Despite Bans on Public Gatherings, Marc Glimcher’s New ‘Superblue’ Initiative Is Launching a Series of Venues Dedicated to Big, Immersive Art
In addition to commission fees, artists will share part of the profits from ticket sales.
Before the global pandemic radically altered the potential of large public gatherings, the long lines to visit viral sensations like Japanese artist Yayoi Kusama’s “Infinity Rooms,” James Turrell’s “Skyspaces,” and Random International’s Rain Room reflected the public’s hunger for immersive art installations.
Now, executives from Pace Gallery are betting that that appetite will not be diminished even as the world emerges from the COVID-19 health crisis. That’s why they’re launching “Superblue,” a new company dedicated to “producing, presenting, and engaging the public with experiential art,” that will open a series of exhibition venues and work with partners to create new commissions.
The initiative, which was formerly known as PaceX, already has an impressive lineup of artists to kick things off this December. The first space it will introduce is an “experiential” art center in Miami, housed in an industrial building in the Allapattah neighborhood, directly across from the Rubell Museum. Other sites will be announced at later dates.
Although Pace president Marc Glimcher is a co-founder and board chair, Superblue leaders emphasized that it is a separate company with its own governance, staff, and investors. Gagosian Gallery veteran and former president of Pace London, Mollie Dent-Brocklehurst, is its co-founder and chief creative officer, while former Robert Rauschenberg Foundation director Christy Maclear is CEO.
In some ways the initiative is a natural outgrowth of Pace’s regular exhibitions. “Pace has long been engaged in working with experiential artists, which is what led to the realization that a new model was needed to support their practices and their goals for engaging audiences,” said Dent-Brocklehurst.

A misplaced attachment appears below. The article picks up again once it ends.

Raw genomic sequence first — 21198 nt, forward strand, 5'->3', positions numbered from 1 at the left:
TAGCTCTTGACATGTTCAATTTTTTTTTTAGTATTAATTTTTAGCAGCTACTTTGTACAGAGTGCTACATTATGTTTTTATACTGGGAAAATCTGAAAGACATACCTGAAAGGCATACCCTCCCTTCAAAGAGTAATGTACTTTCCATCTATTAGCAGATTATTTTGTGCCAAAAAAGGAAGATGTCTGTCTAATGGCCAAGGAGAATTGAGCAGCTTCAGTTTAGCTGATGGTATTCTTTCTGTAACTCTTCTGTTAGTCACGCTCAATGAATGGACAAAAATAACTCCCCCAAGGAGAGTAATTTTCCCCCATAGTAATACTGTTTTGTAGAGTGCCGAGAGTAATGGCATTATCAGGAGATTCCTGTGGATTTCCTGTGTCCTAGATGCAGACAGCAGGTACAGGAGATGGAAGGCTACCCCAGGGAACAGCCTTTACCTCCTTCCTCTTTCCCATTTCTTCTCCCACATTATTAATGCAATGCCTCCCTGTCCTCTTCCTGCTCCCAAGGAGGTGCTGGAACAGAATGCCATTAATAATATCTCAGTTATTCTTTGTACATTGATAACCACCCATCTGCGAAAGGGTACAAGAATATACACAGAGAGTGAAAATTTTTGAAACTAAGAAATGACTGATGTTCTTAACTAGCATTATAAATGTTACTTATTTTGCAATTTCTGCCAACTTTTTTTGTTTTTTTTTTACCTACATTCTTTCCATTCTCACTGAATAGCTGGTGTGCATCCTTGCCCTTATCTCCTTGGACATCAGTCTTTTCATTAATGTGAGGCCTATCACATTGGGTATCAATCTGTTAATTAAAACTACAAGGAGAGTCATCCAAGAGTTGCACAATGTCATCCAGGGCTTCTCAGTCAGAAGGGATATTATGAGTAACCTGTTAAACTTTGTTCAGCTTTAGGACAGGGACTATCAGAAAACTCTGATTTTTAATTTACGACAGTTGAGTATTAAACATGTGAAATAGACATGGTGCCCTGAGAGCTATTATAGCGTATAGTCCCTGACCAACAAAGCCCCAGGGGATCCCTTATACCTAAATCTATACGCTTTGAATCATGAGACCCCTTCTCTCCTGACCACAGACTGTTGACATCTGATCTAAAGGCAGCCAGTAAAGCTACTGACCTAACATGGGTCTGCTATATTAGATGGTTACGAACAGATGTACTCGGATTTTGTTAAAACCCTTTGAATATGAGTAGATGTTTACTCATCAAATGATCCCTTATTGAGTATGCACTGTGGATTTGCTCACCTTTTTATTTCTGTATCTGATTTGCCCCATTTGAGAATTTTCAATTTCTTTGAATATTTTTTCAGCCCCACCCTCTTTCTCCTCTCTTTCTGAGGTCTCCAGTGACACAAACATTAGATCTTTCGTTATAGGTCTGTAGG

Some of Superblue’s network of artists already work with Pace, including Leo Villarreal, DRIFT, and Kohei Nawa. Others—such as Nick Cave, Es Devlin, Simon Heijdens, Studio INI, Risa Puno, Jacolby Satterwhite, Jakob Kudsk Steensen, and Studio Swine—show with outside galleries or have no gallery representation at all.
But in a departure from traditional gallery operations, Superblue will sell tickets and share some of the proceeds with the artist creators it commissioned to make the work. “Artists will always receive an ongoing share of royalties from ticket sales from the presentation of their work at Superblue’s venues,” Dent-Brocklehurst said.
The program now faces added challenges of public-health safety. “Experiential art is centered around the visitor experience, so timed ticketing, controlled capacity, and single-direction flow through the building and installations are critical to maximizing the visitor experience and for audiences to engage with the works in the way artists intend,” Dent-Brocklehurst said. “These elements have been part of our planning from the beginning, pre-pandemic, and they foster a socially-distanced visit.” All presentations will be “no-touch” experiences.
The venture changed its previous name PaceX at the behest of Laurene Powell Jobs, the billionaire widow of Steve Jobs. The businesswoman joined Glimcher in funding the new venture through her investment vehicle Emerson Collective, but rejected the name PaceX because she felt it didn’t live up to the project’s rule-breaking aspirations, according to the New York Times.
So when Glimcher started thinking more about it, he recalled the Blue Rider Group, an influential movement of painters living in Munich in 1911. An employee then suggested the name Superblue, which Glimcher initially rejected. But he was ultimately swayed by his transcendental meditation teacher Thom Knoles, who told him that one translation of the Sanskrit word “Krishna” is “superblue.”
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